A: For a few years after we wrote our first op-ed, if the ideal was out here and we were there we were moving toward it. Slowly, but moving toward it. The peak of that came, as I said, when President Obama made his famous speech in Prague, stating a serious conviction that the United States would seek a world without nuclear weapons, “peace and security of a world without nuclear weapons.” That was the high point of it. Since then, we’re going backward. And today we’re farther away from that goal than we were when we made the op-ed. So, from my point of view, the op-ed was a failure. We not only didn’t succeed in getting--we initially succeeded in getting closer to the goal, but where we stand today is even farther away from it.


And that happened for a number of reasons, but I think the primary reason was that during that period, for reasons unrelated to nuclear weapons, we, the United States and Russia, developed and went from a period of friendliness and cooperation to a period of hostility. It was already beginning at that time but it took a very dangerous turn about 2008-2009. So today, I would say, that we’re recreating many of the conditions of the Cold War. And those conditions don’t lend themselves to people wanting to dismantle their nuclear weapons. Between now and then, though, we actually--you know, we’ve gone from 75,000 nuclear weapons to 15,000 in the world. That’s the good news. The bad news we’re at 15,000. 15,000 is still enough weapons to destroy the planet several times over.


If the United States and Russia--let’s say Russia, with 6,000-7,000 nuclear weapons, used even a third of these to attack the United States, and if by some miracle that will never happen, we were able to shoot down half of them, our country’s still destroyed. There are more than enough nuclear weapons today to destroy our country several times over, and vice versa. So, we’re not only very far from that goal we were setting then, but we’re moving backward. Today, Russia and the United States are both engaged in rebuilding the Cold War nuclear arsenal. So, our effort was a failure, I have to say. It succeeded for a few years but ultimately it then failed.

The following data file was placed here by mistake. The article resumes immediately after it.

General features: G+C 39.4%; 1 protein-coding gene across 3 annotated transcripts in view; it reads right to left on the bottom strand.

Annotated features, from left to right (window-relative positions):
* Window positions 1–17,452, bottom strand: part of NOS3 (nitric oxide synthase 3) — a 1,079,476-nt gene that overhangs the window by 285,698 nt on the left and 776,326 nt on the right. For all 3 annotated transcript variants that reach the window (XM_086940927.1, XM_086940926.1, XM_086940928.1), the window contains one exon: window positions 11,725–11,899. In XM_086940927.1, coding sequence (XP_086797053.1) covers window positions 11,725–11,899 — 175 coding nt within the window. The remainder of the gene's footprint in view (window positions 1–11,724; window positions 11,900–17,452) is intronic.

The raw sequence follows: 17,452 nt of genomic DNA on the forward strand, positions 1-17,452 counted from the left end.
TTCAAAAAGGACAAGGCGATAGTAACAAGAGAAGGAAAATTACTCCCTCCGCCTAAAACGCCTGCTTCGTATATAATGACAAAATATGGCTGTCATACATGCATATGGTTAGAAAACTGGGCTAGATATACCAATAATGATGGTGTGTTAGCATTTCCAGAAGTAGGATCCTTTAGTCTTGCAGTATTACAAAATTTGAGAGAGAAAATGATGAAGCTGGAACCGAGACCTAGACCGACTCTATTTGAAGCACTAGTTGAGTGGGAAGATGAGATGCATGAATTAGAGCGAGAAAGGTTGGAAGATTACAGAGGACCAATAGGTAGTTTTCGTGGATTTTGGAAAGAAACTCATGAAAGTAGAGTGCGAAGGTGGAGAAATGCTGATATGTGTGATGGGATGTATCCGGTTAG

Q: And my final question is Japan is the only country to have suffered an atomic bombing. However, the Japanese government did not sign the U.N. Nuclear Ban Treaty this summer because Japan accepts the nuclear umbrella provided by the United States. That angered the hibakusha. How do you see the Japanese government’s role on nuclear non-proliferation or a nuclear-free world?


A: Well, the nuclear powers did not sign that agreement or even attend the meetings. And it would have been hypocritical of them to have done so while their security still ultimately depends on nuclear weapons, and while they’re in the process of rebuilding their arsenals. So, they still believe that their security ultimately depends on the nuclear weapons. And so, if they were to sign the agreement, they would have to be prepared to take a different course of action than they’re now taking, and it’s quite clear they’re not. They still--it’s hard to believe they’re going to do that as long as the hostility that exists today continues to exist. And Japan is in sort of the same position. While you don’t have nuclear weapons, your security depends on nuclear weapons, as you see it. In this case, the U.S. nuclear weapons. But that’s what the extended deterrence is all about. So, it would have been hypocritical of Japan to have signed it, really.